The CPRHE has published the first and second issues in the India Higher Education Report (IHER 2015 and IHER 2016) series. We are happy to present the third book—IHER 2017—titled Teaching, Learning and Quality. IHER 2017 discusses various aspects of quality concerns in higher education in India, focussing on quality assurance, rankings, research and teaching–learning in India. This book, as the previous ones, is the outcome of support received from various intellectuals and institutions and the efforts put in by the CPRHE.
IHER 2015 was a comprehensive book covering various issues and challenges facing higher education in the country. It was felt that the subsequent issues should focus on specific themes. IHER 2016 on the theme of Equity is the second in the series and has been published by SAGE. The proposal for the third IHER theme, that is Teaching, Learning and Quality, was discussed and approved in the executive committee (EC) meeting of the CPRHE in 2016. We would like to express our sincere thanks to members of the EC of the CPRHE.
We remain grateful to our previous vice-chancellors, Professor R. Govinda and Professor J. B. G. Tilak, for their guidance and support at every stage in the progress of the preparation of the IHER series.
The current book of the IHER includes chapters by some of the leading academics and policy-makers in higher education. They not only contributed their individual chapter but also contributed substantially to shape the current volume through their extensive comments on chapters by other authors. We gratefully acknowledge the valuable contribution of all the authors.
We are grateful to the registrar, NIEPA, Shri Basavaraj Swamy, publication officer, Dr Pramod Rawat, and his team for their support in facilitating the publication process and procedures.[Page xxvi]
We thank the SAGE team, especially Mr Rajesh Dey, Ms Sharmila Abraham and Ms Supriya Das, who interacted with us at different stages in the processing of the document for publication.
We are also grateful to all colleagues in CPRHE, Professor Mona Khare, Dr Nidhi S. Sabharwal, Dr Garima Malik, Dr Jinusha Panigrahi and Dr Malish CM, for their continuous support and several rounds of review comments. Ms Anuneeta Mitra must be thanked for the support with checking the references in the report.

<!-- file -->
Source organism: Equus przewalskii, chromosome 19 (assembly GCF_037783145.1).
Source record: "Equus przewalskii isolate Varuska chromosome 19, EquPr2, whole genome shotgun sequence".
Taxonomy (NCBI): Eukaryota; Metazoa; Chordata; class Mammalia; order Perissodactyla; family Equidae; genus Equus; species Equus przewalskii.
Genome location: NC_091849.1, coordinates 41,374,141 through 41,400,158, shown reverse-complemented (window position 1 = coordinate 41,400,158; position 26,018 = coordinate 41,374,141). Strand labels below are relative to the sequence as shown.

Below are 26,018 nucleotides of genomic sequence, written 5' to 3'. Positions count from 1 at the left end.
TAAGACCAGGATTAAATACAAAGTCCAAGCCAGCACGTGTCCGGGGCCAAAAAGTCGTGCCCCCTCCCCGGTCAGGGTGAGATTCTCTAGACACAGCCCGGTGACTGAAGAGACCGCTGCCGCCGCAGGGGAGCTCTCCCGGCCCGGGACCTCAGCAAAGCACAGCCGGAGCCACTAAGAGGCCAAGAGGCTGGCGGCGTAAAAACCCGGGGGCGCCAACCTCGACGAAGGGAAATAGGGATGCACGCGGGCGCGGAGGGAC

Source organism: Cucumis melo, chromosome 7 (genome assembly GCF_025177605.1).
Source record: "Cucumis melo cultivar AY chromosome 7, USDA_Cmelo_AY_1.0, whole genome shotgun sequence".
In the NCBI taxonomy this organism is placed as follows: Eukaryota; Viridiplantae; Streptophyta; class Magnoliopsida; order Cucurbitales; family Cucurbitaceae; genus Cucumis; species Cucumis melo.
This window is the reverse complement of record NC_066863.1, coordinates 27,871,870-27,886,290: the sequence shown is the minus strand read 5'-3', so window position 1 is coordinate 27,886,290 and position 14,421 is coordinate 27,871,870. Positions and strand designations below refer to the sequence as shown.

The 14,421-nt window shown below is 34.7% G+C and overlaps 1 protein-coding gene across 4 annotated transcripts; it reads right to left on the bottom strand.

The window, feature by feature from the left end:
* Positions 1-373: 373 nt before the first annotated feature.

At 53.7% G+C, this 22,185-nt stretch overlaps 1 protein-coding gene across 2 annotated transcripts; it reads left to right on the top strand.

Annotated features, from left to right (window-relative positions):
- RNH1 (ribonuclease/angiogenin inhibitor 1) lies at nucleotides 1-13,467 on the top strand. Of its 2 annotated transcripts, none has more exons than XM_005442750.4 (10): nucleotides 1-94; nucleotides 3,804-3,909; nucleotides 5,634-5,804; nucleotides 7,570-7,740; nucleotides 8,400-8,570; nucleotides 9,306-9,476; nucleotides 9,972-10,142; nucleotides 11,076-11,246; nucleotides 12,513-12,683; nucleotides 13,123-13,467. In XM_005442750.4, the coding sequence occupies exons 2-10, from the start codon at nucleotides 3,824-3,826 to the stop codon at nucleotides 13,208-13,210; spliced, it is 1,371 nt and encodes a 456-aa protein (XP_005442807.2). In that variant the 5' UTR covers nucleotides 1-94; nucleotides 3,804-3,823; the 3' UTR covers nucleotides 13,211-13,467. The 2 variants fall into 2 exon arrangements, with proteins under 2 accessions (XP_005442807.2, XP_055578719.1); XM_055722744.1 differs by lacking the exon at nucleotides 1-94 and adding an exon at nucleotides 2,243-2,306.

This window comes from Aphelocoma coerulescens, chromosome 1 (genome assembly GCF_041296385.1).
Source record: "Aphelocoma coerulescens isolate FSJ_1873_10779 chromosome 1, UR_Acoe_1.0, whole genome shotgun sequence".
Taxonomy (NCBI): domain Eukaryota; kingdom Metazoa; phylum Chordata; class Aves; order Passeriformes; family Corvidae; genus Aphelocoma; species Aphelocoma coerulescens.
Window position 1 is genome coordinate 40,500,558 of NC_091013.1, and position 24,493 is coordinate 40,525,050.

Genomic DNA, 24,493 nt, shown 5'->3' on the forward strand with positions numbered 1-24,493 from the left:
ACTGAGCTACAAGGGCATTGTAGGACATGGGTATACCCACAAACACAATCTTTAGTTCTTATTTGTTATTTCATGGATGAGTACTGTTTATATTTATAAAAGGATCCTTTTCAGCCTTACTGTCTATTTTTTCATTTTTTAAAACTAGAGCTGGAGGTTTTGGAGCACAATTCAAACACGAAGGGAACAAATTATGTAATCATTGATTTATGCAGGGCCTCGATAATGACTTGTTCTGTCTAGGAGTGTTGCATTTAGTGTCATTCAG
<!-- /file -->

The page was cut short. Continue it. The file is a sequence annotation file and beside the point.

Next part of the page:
Ms Anjali Arora, Mayank Rajput and Monica Joshi extended all logistics support to organize peer review meetings and contacting the authors. We gratefully acknowledge their support to the efforts to prepare this book.
About the Editors and Contributors[Page 369]Editors
N. V. Varghese is the Vice-chancellor, National University of Educational Planning and Administration, and also the founding director of the Centre for Policy Research in Higher Education at NUEPA. Formerly, he was the Director, International Institute of Educational Planning, Paris.
Anupam Pachauri is Assistant Professor at the Centre for Policy Research in Higher Education at the National University of Educational Planning and Administration. At CPRHE, she leads a national research project ‘Quality of Higher Education in India—A Study of External and Internal Quality Assurance at the Institutional Level’.
Sayantan Mandal is Assistant Professor at the Centre for Policy Research in Higher Education at the National University of Educational Planning and Administration. At CPRHE, he leads a national research project on teaching–learning in higher education in India.Contributors
N. Jayaram is Professor at the Master of Public Policy Programme at the National Law School of India University, Bengaluru. He is former Director of the Institute for Social and Economic Change, Bengaluru (2006–2008).
B. S. Madhukar is the Founder Director, Quality Assurance Cell, University of Mumbai, and presently Adviser at National Assessment and Accreditation Council (NAAC), Bengaluru.
[Page 370]Santosh Panda is Professor of Distance Education at Staff Training and Research Institute, Indira Gandhi National Open University, New Delhi.
K. Pushpanadham is Professor of Educational Management at the Department of Educational Administration, Faculty of Education and Psychology, Maharaja Sayajirao University of Baroda, Vadodara, Gujarat.
Furqan Qamar is Secretary General, Association of Indian Universities (AIU); former Vice-chancellor, Central University of Himachal Pradesh and University of Rajasthan; and former Advisor (Education), Planning Commission.
M. Rajivlochan is Professor at the Department of History and Director, Internal Quality Assurance Cell, Panjab University, Chandigarh, Punjab.
Meeta Rajivlochan is in the Indian Administrative Service, MH-90, and has served as Administrator for eight years in some of India's best institutions of higher education and research.
Vimal Rarh is Associate Professor at SGTB Khalsa College, University of Delhi, where she is the Project Head of ‘Guru Angad Dev Teaching Learning Centre’ of MHRD, created under the Pandit Madan Mohan Malaviya National Mission on Teachers and Training (PMMMNMTT) scheme of the Government of India. She is also the Principal Investigator for e-PG Pathshala project of UGC and MHRD in chemistry, and the Deputy Director of Centre for e-Learning at SGTB Khalsa College.
Chiranjib Sen is Professor at the School of Continuing Education and University Resource Centre, Azim Premji University, Bengaluru. He was a Professor at and the Founding Chairperson of the Centre for Public Policy (CPP) at IIM Bangalore. He was the member of the task force on faculty shortage and design performance appraisal systems, MHRD, Government of India, in 2011.
[Page 371]G. D. Sharma is currently the CEO at the Society for Education and Economic Development, and is a former Professor, National Institute of Educational Planning and Administration.
Aarti Srivastava is Associate Professor, Department of Higher and Professional Education, National University of Educational Planning and Administration.
Mariamma Varghese is former Vice-chancellor of the SNDT Women's University and a Senior Consultant to NAAC.